BOSTON (AP) â U.S. Sen. Scott Brown is trying to reinforce his image as strong supporter of abortion rights â a message that's being potentially undercut by advocates on both sides of the issue.
After Republican Senate candidate Todd Akin claimed women's bodies can prevent pregnancies in cases of what he called "legitimate rape," Brown immediately called for him to drop out of the race, calling the remark "outrageous." Akin later apologized and said he misspoke.
Brown followed up with a letter to Republican National Committee Chairman Reince Priebus, saying Republicans should accept differing points of view on abortion.
Speaking to reporters Wednesday, Brown again described himself as a "pro-choice" Republican and pledged to never vote in the Senate to curb women's reproductive rights. "I have a long record of this already," he said.
Massachusetts Citizens for Life, the state's largest anti-abortion group, is supporting Brown in the election. President Anne Fox said the group is siding with Brown because his views on abortion are more moderate than those of his opponent, Democrat Elizabeth Warren.
"We have a situation where she's trying to make Scott Brown seem extreme when he takes positions that are very mainstream and she takes the extreme position," Fox said.
During the 2010 special Senate election that Brown won, the group's political action committee was more explicitly supportive.
"Our PAC has been supporting Scott Brown because he will be a pro-life vote in the Senate. Scott Brown will also vote against the health care bill," Jack Rowe of the Massachusetts Citizens for Life Political Action Committee wrote in 2010. The PAC ended up spending more than $21,500 in support of Brown's election, most of it on fliers and radio ads.
Brown has also been criticized by abortion rights groups this week.
NARAL Pro-Choice Massachusetts Executive Director Megan Amundson said Brown "voted pro-choice" just once out of five times when issues related to abortion came up for a vote in the Senate.
"Scott Brown should not be allowed to claim the mantle of pro-choice and supporter of women's health care choices when his voting record is in line with anti-choice senators and anti-choice organizations like the Massachusetts Citizens for Life," Amundson said.
Brown, however, has also won kudos from NARAL Pro-Choice Massachusetts, which praised a vote he took in 2011 when he broke with his party in rejecting Republican calls to strip federal funding for Planned Parenthood.
Other groups like Emily's List, which is dedicated to electing Democratic women who support abortion rights, described his voting record as "anti-choice." Emily's List is backing Warren and has helped raise hundreds of thousands of dollars for her campaign.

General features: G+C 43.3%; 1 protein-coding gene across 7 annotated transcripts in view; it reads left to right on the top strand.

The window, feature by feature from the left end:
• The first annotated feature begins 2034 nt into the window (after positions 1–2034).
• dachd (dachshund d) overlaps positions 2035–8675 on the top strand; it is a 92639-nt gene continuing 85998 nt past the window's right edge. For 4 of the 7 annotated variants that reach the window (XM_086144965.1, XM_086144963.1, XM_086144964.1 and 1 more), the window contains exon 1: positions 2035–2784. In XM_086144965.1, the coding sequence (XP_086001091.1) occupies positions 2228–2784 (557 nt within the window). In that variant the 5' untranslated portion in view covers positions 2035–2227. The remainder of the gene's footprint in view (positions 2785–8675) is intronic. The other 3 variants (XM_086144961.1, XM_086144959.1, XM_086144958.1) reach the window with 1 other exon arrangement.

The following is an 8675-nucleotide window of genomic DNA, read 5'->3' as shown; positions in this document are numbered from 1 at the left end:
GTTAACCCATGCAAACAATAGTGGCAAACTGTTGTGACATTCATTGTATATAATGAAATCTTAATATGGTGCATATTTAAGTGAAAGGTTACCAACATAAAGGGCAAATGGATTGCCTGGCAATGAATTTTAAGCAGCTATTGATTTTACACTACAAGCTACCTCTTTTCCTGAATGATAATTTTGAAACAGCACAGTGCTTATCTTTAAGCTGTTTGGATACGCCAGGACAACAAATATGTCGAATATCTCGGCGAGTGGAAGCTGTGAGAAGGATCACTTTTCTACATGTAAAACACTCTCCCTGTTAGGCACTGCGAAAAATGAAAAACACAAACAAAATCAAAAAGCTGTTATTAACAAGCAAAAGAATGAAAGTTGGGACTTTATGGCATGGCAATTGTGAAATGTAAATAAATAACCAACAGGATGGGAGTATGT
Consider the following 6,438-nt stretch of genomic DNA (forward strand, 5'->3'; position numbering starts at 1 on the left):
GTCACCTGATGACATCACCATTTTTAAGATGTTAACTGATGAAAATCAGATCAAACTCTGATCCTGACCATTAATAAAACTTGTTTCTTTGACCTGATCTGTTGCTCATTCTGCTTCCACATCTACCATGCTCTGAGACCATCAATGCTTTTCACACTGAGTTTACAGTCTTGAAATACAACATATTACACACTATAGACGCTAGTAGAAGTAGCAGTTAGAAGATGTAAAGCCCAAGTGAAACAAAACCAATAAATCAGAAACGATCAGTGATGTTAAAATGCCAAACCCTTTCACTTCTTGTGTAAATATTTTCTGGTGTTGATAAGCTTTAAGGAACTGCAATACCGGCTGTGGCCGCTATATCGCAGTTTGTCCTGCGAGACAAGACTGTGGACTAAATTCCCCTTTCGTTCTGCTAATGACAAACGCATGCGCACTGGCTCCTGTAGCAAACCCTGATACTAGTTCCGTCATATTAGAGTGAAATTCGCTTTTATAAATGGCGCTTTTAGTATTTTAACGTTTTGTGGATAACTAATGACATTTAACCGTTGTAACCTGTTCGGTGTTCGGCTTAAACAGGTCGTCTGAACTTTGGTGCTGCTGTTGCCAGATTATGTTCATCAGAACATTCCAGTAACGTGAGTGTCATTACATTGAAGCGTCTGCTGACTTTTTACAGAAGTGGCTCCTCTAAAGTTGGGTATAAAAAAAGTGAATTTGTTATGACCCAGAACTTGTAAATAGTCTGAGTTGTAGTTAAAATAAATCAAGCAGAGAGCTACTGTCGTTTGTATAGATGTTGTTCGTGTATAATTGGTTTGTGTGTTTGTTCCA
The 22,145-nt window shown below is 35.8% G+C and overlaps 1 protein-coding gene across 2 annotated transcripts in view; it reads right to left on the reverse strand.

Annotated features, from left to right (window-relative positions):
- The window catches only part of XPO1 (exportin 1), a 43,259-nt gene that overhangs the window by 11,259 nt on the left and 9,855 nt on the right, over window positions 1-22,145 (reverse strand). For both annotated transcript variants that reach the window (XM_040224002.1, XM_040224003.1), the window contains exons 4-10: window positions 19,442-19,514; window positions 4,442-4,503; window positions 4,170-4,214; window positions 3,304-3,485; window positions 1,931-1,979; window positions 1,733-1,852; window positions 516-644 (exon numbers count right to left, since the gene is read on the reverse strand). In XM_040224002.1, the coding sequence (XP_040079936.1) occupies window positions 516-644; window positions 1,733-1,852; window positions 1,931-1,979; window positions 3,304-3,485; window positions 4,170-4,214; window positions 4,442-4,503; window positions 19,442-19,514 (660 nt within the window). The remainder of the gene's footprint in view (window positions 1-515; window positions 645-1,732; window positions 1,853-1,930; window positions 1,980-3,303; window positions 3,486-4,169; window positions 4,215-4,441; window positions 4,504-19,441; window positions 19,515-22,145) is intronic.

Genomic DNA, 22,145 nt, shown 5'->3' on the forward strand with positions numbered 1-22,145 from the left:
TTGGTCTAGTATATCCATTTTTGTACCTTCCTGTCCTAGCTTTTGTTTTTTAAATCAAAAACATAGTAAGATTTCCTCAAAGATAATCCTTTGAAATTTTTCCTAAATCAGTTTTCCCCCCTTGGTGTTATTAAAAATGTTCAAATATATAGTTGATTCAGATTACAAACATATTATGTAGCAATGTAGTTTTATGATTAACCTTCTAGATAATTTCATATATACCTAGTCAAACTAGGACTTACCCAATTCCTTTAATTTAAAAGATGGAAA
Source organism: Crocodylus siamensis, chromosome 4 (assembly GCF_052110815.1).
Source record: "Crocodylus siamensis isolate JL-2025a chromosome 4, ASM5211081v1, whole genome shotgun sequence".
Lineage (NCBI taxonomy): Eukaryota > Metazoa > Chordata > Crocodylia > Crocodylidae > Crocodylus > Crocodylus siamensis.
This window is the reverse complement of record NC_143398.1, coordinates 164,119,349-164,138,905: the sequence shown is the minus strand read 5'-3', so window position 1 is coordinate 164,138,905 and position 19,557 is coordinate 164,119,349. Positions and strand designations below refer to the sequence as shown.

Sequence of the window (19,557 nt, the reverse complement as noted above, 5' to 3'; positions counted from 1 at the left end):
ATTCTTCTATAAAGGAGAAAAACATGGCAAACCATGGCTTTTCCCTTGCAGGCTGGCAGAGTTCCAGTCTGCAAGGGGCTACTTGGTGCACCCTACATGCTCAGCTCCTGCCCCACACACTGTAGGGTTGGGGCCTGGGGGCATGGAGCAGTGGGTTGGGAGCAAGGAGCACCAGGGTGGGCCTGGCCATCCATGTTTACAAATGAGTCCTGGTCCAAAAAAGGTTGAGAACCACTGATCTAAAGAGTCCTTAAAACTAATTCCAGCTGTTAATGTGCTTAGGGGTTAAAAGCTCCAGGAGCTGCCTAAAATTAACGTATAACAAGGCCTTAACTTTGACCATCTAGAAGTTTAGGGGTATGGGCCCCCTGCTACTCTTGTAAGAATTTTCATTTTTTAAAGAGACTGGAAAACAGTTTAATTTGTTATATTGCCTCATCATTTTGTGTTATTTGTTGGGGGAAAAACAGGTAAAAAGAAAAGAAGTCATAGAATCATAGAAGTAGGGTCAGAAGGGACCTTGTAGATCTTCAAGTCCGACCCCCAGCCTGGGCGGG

A spokeswoman for Warren said she supports reproductive rights consistent with Roe v. Wade.
"Elizabeth is pro-choice and believes that women should have access to the full range of reproductive health care options available to them," said Warren aide Alethea Harney. "Women in Massachusetts can count on Elizabeth to protect their rights and they can't count on Scott Brown."
Abortion rights critics of Brown point to other votes, including his decision earlier this year to support the amendment that would have let employers deny health care coverage for services they say violate their moral or religious beliefs, including birth control.
They also point to an amendment he supported in 2005 that would have allowed emergency room doctors in Massachusetts to deny emergency contraception to rape victims based on the doctor's religious beliefs.
Brown also co-sponsored as a state lawmaker the "Women's Right to Know Act," which requires a woman to wait 24 hours before having an abortion. During the 2010 election, he said he supported parental consent requirements and opposed so-called partial birth abortion.
Brown's campaign countered by offering testimonials from former Republican Gov. William Weld and Lt. Gov. Kerry Healey
"Scott Brown has a consistent pro-choice voting record," Weld said in a statement. "He has been vocal about the need to have a big-tent Republican Party that welcomes people on both sides of this difficult issue."
In 1992, Weld â who also favors abortion rights â famously took his fight to the Republican National Convention, where he unsuccessfully lobbied to win enough support from delegates to air his views.
Brown said he's planning to let his letter speak for itself instead.
"I'm only there for Thursday. I have obviously a race to run. I have a job to do," Brown said Wednesday.
"They know my position. It's up to others now to join forces, the Olympia Snowes and (Susan) Collinses and others," he added, referring to Maine Republican Sens. Susan Collins and Olympia Snowe.
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